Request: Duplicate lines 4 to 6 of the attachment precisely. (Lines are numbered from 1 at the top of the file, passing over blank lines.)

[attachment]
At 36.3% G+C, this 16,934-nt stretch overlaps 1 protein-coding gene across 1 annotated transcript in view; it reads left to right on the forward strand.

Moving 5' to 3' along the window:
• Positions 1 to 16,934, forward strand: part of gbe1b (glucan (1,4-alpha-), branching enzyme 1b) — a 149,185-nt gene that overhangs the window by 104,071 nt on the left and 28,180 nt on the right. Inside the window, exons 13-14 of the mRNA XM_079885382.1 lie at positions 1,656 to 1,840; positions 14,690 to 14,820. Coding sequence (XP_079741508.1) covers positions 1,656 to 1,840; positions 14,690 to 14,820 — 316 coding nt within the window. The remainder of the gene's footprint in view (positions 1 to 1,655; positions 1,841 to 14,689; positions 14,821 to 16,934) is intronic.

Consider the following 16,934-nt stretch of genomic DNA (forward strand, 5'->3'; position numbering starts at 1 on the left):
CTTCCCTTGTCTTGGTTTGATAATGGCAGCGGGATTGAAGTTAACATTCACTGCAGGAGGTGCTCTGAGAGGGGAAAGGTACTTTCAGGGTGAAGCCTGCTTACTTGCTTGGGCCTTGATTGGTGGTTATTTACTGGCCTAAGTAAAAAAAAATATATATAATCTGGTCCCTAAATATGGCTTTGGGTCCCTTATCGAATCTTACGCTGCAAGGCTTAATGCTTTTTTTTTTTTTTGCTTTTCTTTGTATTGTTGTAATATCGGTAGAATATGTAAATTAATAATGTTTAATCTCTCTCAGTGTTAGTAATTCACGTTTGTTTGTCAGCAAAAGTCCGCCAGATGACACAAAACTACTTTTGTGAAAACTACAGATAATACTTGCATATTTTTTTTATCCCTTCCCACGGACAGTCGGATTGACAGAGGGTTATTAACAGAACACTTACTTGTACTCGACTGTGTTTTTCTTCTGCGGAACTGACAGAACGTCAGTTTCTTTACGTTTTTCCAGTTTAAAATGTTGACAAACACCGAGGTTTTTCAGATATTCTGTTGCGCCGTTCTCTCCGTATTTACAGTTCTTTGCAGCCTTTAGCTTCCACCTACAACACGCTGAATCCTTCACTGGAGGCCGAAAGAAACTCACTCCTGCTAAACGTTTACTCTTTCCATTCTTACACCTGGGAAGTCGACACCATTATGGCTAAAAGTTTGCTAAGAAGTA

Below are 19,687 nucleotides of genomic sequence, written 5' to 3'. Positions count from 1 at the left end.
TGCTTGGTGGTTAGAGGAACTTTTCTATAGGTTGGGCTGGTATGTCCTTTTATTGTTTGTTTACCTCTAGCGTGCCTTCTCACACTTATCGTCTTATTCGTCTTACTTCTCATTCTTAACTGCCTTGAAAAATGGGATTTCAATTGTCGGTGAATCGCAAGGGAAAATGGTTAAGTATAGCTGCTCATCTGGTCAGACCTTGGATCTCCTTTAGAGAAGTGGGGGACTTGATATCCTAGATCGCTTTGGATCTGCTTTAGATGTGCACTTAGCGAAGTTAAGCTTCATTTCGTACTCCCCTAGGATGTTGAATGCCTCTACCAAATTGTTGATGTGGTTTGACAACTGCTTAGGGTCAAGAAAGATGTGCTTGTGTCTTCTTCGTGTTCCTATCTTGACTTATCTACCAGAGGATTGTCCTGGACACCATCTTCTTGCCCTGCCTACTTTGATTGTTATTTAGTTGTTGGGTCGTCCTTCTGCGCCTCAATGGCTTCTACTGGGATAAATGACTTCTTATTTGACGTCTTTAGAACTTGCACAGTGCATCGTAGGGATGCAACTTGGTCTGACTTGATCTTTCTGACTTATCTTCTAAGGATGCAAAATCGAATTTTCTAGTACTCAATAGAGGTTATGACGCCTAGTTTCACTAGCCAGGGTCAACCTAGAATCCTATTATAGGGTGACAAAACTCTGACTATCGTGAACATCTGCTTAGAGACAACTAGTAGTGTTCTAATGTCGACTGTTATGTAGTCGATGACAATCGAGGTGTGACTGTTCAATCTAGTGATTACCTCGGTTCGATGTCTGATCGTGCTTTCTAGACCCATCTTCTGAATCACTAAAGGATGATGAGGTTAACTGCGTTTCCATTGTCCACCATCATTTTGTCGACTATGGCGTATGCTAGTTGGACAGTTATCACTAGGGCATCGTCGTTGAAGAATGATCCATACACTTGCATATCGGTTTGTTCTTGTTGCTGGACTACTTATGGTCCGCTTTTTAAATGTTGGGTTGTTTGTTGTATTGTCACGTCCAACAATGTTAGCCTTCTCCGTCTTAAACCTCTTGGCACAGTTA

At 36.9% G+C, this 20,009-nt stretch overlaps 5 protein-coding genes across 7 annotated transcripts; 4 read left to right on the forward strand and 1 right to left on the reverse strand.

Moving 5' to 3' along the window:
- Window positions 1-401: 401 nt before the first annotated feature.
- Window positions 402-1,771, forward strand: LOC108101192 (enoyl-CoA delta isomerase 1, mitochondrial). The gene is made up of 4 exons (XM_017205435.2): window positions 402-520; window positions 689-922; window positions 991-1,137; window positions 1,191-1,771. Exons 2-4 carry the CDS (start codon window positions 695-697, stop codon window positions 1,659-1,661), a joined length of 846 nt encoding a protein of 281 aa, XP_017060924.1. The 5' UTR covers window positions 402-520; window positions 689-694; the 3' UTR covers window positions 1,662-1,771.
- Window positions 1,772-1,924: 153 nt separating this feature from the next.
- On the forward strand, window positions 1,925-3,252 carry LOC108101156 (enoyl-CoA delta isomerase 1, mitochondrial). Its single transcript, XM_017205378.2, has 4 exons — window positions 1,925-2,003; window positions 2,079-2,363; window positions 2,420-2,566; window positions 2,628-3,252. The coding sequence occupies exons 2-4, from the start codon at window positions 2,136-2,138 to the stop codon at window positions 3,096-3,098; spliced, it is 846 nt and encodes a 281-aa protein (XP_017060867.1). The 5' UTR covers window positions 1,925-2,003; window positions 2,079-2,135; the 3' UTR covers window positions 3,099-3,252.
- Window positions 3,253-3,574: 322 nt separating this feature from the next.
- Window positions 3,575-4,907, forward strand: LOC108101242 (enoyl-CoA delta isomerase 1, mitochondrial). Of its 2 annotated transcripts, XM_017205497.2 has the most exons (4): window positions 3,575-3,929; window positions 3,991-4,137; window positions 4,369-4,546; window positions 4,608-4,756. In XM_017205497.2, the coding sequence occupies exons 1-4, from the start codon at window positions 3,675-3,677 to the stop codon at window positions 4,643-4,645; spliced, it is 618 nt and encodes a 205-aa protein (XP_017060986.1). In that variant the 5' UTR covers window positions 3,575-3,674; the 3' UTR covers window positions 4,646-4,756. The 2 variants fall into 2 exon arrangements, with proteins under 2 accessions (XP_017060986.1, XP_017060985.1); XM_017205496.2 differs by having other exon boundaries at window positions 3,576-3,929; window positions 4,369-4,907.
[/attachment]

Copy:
Consider the following 16,934-nt stretch of genomic DNA (forward strand, 5'->3'; position numbering starts at 1 on the left):
CTTCCCTTGTCTTGGTTTGATAATGGCAGCGGGATTGAAGTTAACATTCACTGCAGGAGGTGCTCTGAGAGGGGAAAGGTACTTTCAGGGTGAAGCCTGCTTACTTGCTTGGGCCTTGATTGGTGGTTATTTACTGGCCTAAGTAAAAAAAAATATATATAATCTGGTCCCTAAATATGGCTTTGGGTCCCTTATCGAATCTTACGCTGCAAGGCTTAATGCTTTTTTTTTTTTTTGCTTTTCTTTGTATTGTTGTAATATCGGTAGAATATGTAAATTAATAATGTTTAATCTCTCTCAGTGTTAGTAATTCACGTTTGTTTGTCAGCAAAAGTCCGCCAGATGACACAAAACTACTTTTGTGAAAACTACAGATAATACTTGCATATTTTTTTTATCCCTTCCCACGGACAGTCGGATTGACAGAGGGTTATTAACAGAACACTTACTTGTACTCGACTGTGTTTTTCTTCTGCGGAACTGACAGAACGTCAGTTTCTTTACGTTTTTCCAGTTTAAAATGTTGACAAACACCGAGGTTTTTCAGATATTCTGTTGCGCCGTTCTCTCCGTATTTACAGTTCTTTGCAGCCTTTAGCTTCCACCTACAACACGCTGAATCCTTCACTGGAGGCCGAAAGAAACTCACTCCTGCTAAACGTTTACTCTTTCCATTCTTACACCTGGGAAGTCGACACCATTATGGCTAAAAGTTTGCTAAGAAGTA

Below are 19,687 nucleotides of genomic sequence, written 5' to 3'. Positions count from 1 at the left end.